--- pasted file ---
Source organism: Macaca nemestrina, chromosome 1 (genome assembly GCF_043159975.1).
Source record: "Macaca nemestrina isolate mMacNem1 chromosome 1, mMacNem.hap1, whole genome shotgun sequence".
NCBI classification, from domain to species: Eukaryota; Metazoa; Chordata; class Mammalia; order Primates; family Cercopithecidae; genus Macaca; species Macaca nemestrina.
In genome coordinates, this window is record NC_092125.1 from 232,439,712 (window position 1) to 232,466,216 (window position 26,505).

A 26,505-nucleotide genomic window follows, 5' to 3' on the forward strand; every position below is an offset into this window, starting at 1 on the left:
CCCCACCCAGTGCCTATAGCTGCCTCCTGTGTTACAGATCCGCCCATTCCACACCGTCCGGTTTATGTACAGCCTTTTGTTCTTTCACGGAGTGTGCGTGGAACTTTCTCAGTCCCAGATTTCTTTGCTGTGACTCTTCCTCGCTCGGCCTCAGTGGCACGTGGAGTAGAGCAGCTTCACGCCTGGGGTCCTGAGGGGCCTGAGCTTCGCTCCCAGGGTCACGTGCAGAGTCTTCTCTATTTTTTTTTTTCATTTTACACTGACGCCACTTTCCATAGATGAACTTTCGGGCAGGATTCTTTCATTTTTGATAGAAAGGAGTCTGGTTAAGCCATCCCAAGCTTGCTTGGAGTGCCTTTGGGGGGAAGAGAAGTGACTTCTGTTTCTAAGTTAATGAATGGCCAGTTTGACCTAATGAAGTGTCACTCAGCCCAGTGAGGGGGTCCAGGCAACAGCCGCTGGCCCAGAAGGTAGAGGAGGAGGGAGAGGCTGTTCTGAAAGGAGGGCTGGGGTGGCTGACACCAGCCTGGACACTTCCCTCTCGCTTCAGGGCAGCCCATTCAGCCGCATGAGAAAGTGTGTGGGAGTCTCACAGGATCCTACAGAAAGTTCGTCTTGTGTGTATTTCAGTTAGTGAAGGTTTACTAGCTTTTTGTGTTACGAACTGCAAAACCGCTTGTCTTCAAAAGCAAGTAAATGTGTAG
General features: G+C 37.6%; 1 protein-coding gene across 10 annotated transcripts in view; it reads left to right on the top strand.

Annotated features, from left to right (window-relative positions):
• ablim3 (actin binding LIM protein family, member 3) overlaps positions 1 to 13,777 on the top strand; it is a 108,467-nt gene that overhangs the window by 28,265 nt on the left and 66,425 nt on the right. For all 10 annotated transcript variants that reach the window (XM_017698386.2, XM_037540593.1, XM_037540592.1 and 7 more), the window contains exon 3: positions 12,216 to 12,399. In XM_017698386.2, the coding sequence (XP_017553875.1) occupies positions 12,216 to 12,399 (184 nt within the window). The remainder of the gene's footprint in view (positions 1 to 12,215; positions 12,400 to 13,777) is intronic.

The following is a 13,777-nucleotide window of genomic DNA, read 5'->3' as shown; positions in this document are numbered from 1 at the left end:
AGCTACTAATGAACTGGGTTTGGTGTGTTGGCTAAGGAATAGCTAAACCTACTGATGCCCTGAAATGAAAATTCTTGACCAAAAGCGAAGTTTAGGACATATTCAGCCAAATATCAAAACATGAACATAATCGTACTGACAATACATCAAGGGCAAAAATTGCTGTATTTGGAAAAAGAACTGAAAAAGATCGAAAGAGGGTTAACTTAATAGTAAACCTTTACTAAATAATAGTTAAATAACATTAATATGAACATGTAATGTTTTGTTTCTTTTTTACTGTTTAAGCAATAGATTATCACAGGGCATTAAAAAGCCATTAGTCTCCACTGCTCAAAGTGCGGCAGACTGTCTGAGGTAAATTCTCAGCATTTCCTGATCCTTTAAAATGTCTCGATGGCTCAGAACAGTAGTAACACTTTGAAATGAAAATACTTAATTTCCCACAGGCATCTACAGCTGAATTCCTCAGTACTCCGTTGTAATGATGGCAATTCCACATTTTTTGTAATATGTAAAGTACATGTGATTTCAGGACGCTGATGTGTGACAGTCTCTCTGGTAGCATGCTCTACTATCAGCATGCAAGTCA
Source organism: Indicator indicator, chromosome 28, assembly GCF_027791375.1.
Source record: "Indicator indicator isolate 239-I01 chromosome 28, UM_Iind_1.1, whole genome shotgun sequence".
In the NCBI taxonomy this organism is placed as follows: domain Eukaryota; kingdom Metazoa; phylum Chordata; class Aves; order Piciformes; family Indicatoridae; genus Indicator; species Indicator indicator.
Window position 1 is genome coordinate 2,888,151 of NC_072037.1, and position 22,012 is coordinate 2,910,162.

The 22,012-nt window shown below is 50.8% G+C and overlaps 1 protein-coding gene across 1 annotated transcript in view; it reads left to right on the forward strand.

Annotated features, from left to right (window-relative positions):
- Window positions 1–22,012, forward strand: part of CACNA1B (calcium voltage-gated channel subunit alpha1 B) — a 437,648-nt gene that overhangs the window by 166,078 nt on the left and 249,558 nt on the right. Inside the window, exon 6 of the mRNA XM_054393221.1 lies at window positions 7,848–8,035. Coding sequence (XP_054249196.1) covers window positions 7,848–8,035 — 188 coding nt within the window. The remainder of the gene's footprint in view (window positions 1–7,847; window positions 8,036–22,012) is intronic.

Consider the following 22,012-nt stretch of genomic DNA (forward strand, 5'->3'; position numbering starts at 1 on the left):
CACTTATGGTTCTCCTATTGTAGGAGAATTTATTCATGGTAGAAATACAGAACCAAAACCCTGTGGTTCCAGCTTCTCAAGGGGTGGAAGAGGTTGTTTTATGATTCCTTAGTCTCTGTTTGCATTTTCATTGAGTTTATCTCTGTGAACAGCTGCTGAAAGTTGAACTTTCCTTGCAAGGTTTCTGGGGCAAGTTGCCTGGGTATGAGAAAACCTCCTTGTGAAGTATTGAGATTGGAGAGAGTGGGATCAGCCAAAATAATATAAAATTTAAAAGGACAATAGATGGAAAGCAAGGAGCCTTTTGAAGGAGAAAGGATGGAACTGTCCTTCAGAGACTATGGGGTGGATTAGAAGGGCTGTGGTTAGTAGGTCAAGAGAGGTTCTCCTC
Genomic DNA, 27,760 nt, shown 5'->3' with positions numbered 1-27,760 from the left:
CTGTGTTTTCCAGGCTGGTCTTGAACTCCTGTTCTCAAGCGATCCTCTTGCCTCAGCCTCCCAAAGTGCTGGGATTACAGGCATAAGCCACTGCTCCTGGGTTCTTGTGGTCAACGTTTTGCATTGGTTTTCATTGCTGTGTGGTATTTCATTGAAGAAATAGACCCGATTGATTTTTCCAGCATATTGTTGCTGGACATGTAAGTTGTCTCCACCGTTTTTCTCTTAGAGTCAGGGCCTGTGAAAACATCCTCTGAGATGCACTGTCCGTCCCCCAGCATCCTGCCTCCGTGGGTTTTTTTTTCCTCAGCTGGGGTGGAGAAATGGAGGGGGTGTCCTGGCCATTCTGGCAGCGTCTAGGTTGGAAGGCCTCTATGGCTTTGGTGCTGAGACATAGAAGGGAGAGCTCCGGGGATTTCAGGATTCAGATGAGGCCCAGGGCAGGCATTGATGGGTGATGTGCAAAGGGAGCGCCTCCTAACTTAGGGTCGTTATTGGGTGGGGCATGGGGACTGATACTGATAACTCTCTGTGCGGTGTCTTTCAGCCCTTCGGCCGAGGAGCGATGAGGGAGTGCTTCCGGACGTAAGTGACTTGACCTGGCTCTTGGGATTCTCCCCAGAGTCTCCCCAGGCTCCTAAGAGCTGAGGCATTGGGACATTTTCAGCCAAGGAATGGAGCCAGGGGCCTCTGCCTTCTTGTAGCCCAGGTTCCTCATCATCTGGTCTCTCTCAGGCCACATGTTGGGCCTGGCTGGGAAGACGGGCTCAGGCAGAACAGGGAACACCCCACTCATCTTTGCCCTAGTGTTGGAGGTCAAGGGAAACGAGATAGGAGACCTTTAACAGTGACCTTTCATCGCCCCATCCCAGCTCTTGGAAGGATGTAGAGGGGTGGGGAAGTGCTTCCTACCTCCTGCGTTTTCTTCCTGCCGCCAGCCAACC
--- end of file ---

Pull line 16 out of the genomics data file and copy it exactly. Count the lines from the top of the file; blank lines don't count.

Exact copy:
The 22,012-nt window shown below is 50.8% G+C and overlaps 1 protein-coding gene across 1 annotated transcript in view; it reads left to right on the forward strand.